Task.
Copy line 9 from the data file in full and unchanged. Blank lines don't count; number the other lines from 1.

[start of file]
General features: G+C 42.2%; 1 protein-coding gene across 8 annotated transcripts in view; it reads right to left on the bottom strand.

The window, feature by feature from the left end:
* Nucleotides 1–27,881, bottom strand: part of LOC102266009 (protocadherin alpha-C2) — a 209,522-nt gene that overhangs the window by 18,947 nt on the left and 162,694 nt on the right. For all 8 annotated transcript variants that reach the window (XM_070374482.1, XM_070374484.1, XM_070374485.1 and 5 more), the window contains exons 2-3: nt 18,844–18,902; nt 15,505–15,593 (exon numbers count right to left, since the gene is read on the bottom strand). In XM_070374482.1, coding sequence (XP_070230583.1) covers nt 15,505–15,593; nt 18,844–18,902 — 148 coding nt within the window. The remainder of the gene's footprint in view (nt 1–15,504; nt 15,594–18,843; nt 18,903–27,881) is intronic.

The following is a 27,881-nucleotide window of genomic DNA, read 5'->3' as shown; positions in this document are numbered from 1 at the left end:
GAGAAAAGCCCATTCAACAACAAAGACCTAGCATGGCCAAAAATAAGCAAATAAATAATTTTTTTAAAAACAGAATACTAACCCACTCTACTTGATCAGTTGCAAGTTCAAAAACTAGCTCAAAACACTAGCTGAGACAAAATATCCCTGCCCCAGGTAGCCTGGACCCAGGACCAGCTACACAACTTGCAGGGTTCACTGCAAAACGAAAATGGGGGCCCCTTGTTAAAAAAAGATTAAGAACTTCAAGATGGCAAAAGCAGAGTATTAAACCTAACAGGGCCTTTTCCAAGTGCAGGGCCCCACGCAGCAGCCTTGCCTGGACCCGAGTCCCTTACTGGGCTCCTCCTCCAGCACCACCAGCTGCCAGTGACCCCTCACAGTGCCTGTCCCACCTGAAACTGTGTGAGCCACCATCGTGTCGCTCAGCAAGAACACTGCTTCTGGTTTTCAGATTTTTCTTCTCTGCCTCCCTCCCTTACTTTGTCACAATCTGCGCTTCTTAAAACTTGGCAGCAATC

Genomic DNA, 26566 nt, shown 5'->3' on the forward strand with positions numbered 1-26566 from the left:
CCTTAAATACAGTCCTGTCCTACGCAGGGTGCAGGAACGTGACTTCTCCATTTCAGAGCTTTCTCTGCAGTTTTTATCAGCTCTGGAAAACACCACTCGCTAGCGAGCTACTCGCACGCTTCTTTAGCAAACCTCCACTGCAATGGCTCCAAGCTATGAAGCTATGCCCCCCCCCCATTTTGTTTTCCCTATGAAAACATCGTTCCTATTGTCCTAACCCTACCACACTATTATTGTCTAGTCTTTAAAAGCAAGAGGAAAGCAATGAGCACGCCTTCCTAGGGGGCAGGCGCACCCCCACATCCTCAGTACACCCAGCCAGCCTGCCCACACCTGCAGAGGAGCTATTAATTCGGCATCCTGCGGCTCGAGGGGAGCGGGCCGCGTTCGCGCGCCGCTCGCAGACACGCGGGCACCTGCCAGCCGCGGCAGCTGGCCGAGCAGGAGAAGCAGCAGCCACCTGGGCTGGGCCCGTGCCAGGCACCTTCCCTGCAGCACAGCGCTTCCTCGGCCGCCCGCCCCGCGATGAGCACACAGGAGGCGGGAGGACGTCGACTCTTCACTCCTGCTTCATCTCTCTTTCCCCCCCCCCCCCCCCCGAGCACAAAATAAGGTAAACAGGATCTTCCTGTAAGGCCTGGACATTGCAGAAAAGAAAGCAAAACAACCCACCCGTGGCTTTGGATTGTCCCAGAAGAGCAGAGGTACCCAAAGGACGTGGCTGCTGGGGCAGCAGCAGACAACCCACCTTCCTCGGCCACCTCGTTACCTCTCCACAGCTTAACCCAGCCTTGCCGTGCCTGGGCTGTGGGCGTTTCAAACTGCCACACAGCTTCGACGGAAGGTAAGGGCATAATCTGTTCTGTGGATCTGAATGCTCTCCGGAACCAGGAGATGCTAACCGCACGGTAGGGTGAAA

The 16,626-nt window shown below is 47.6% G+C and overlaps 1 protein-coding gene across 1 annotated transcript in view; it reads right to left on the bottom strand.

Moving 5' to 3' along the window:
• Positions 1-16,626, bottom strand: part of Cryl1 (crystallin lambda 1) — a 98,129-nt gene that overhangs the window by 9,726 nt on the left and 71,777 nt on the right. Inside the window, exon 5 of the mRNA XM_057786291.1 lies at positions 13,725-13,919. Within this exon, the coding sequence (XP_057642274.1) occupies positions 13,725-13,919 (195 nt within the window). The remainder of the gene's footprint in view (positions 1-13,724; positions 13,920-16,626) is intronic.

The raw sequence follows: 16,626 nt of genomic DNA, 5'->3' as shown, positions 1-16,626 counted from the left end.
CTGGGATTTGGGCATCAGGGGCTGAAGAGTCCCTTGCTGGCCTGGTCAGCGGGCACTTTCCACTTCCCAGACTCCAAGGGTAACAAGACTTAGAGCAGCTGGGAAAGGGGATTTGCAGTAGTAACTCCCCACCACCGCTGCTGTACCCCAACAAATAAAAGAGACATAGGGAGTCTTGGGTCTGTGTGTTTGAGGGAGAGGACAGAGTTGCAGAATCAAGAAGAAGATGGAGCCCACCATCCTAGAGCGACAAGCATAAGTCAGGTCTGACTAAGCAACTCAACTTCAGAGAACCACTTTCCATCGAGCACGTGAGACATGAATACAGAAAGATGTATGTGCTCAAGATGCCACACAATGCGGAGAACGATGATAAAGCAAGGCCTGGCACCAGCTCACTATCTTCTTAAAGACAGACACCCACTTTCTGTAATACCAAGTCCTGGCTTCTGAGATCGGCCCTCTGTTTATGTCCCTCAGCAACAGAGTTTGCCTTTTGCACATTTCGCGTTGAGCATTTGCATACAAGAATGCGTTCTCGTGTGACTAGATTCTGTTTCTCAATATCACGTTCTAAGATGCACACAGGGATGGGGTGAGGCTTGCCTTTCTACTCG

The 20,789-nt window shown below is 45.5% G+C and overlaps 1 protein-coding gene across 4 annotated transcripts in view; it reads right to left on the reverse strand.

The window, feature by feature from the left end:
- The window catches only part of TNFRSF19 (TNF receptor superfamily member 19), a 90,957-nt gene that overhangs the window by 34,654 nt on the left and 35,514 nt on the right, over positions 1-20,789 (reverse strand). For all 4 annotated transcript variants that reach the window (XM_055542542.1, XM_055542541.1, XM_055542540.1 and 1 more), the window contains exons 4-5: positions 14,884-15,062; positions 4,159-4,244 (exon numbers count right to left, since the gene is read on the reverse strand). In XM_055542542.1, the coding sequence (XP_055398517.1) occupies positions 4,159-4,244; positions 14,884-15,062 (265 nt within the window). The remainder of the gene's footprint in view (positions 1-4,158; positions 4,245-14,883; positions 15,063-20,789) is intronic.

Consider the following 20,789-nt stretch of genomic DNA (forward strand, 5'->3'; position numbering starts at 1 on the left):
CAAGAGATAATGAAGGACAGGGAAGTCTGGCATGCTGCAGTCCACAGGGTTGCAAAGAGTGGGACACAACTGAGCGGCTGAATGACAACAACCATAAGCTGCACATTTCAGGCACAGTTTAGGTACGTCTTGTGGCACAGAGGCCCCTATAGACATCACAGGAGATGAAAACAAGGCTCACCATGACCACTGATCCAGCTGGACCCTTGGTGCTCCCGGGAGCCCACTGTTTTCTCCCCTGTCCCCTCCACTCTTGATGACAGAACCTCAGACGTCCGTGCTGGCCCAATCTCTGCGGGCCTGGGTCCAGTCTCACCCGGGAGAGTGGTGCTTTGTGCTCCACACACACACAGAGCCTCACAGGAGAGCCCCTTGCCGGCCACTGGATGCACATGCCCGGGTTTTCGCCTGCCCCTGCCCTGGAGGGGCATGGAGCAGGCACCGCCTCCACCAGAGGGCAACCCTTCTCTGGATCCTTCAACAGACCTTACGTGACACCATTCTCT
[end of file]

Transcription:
Moving 5' to 3' along the window: